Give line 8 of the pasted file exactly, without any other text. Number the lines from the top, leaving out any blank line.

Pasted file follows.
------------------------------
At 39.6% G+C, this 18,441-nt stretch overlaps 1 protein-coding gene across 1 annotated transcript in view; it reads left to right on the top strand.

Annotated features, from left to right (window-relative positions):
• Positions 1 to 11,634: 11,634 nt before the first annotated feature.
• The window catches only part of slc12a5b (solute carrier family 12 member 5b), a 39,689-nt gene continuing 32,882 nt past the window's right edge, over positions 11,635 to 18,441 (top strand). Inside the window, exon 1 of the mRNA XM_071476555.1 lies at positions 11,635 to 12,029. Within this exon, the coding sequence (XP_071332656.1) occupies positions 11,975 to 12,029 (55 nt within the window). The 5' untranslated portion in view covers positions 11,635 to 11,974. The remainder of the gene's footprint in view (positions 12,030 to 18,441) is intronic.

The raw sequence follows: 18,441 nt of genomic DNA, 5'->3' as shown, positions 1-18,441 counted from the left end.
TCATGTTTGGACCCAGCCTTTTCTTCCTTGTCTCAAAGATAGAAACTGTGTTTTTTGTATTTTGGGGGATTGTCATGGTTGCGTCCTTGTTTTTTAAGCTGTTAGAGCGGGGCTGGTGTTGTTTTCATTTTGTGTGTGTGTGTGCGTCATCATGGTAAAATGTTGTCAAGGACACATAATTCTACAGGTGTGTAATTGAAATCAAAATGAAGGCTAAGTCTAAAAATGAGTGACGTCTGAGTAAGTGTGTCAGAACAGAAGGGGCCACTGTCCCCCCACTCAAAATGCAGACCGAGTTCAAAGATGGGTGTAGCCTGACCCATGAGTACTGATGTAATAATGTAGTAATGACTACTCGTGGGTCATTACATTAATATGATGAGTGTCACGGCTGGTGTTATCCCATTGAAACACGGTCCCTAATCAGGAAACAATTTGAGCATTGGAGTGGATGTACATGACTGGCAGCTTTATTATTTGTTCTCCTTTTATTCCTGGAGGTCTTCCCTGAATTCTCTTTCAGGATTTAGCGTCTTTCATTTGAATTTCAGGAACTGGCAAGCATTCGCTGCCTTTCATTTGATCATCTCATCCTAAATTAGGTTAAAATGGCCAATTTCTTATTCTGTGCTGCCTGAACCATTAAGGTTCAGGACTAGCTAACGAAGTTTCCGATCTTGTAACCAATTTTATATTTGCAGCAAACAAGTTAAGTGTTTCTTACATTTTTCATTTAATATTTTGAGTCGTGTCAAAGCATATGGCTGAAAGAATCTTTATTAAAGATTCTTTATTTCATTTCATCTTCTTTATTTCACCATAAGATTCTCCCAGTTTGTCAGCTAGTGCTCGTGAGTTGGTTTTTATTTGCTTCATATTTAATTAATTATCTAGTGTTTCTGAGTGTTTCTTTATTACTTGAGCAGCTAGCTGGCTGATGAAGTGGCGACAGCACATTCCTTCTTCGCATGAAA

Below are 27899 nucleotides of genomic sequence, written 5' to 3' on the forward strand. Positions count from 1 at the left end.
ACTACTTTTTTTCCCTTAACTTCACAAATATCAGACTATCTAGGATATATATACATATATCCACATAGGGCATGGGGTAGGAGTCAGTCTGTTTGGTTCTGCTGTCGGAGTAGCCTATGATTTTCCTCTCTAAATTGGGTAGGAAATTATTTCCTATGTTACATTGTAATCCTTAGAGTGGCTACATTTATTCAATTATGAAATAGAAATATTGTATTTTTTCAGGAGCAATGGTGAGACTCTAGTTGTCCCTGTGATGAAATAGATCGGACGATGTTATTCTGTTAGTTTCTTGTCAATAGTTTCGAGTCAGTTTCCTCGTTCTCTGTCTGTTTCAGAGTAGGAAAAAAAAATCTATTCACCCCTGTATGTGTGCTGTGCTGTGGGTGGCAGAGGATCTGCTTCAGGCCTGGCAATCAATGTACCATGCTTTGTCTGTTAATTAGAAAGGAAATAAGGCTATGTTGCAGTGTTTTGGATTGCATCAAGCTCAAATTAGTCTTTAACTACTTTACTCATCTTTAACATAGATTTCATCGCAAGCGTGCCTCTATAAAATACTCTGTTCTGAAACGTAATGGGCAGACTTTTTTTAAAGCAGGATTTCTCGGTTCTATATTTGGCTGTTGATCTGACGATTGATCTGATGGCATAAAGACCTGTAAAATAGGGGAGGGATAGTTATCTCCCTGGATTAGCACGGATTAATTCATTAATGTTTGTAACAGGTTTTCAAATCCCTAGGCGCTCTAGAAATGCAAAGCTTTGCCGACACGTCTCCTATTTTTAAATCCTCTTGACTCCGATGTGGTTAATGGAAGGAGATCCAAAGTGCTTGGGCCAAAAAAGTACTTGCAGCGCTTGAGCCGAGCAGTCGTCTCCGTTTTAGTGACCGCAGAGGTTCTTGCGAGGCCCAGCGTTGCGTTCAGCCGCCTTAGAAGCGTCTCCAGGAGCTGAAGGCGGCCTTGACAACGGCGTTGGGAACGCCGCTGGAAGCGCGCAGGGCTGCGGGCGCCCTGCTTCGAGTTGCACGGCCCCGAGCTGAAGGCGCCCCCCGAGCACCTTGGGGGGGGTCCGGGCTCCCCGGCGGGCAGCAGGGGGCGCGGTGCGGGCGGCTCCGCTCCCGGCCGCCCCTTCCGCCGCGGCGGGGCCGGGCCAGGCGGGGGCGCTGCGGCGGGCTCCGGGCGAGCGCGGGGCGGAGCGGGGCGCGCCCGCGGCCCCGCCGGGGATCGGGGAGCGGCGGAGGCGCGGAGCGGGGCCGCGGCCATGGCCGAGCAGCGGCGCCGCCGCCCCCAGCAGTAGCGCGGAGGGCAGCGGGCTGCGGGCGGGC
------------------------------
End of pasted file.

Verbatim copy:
ACTACTTTTTTTCCCTTAACTTCACAAATATCAGACTATCTAGGATATATATACATATATCCACATAGGGCATGGGGTAGGAGTCAGTCTGTTTGGTTCTGCTGTCGGAGTAGCCTATGATTTTCCTCTCTAAATTGGGTAGGAAATTATTTCCTATGTTACATTGTAATCCTTAGAGTGGCTACATTTATTCAATTATGAAATAGAAATATTGTATTTTTTCAGGAGCAATGGTGAGACTCTAGTTGTCCCTGTGATGAAATAGATCGGACGATGTTATTCTGTTAGTTTCTTGTCAATAGTTTCGAGTCAGTTTCCTCGTTCTCTGTCTGTTTCAGAGTAGGAAAAAAAAATCTATTCACCCCTGTATGTGTGCTGTGCTGTGGGTGGCAGAGGATCTGCTTCAGGCCTGGCAATCAATGTACCATGCTTTGTCTGTTAATTAGAAAGGAAATAAGGCTATGTTGCAGTGTTTTGGATTGCATCAAGCTCAAATTAGTCTTTAACTACTTTACTCATCTTTAACATAGATTTCATCGCAAGCGTGCCTCTATAAAATACTCTGTTCTGAAACGTAATGGGCAGACTTTTTTTAAAGCAGGATTTCTCGGTTCTATATTTGGCTGTTGATCTGACGATTGATCTGATGGCATAAAGACCTGTAAAATAGGGGAGGGATAGTTATCTCCCTGGATTAGCACGGATTAATTCATTAATGTTTGTAACAGGTTTTCAAATCCCTAGGCGCTCTAGAAATGCAAAGCTTTGCCGACACGTCTCCTATTTTTAAATCCTCTTGACTCCGATGTGGTTAATGGAAGGAGATCCAAAGTGCTTGGGCCAAAAAAGTACTTGCAGCGCTTGAGCCGAGCAGTCGTCTCCGTTTTAGTGACCGCAGAGGTTCTTGCGAGGCCCAGCGTTGCGTTCAGCCGCCTTAGAAGCGTCTCCAGGAGCTGAAGGCGGCCTTGACAACGGCGTTGGGAACGCCGCTGGAAGCGCGCAGGGCTGCGGGCGCCCTGCTTCGAGTTGCACGGCCCCGAGCTGAAGGCGCCCCCCGAGCACCTTGGGGGGGGTCCGGGCTCCCCGGCGGGCAGCAGGGGGCGCGGTGCGGGCGGCTCCGCTCCCGGCCGCCCCTTCCGCCGCGGCGGGGCCGGGCCAGGCGGGGGCGCTGCGGCGGGCTCCGGGCGAGCGCGGGGCGGAGCGGGGCGCGCCCGCGGCCCCGCCGGGGATCGGGGAGCGGCGGAGGCGCGGAGCGGGGCCGCGGCCATGGCCGAGCAGCGGCGCCGCCGCCCCCAGCAGTAGCGCGGAGGGCAGCGGGCTGCGGGCGGGC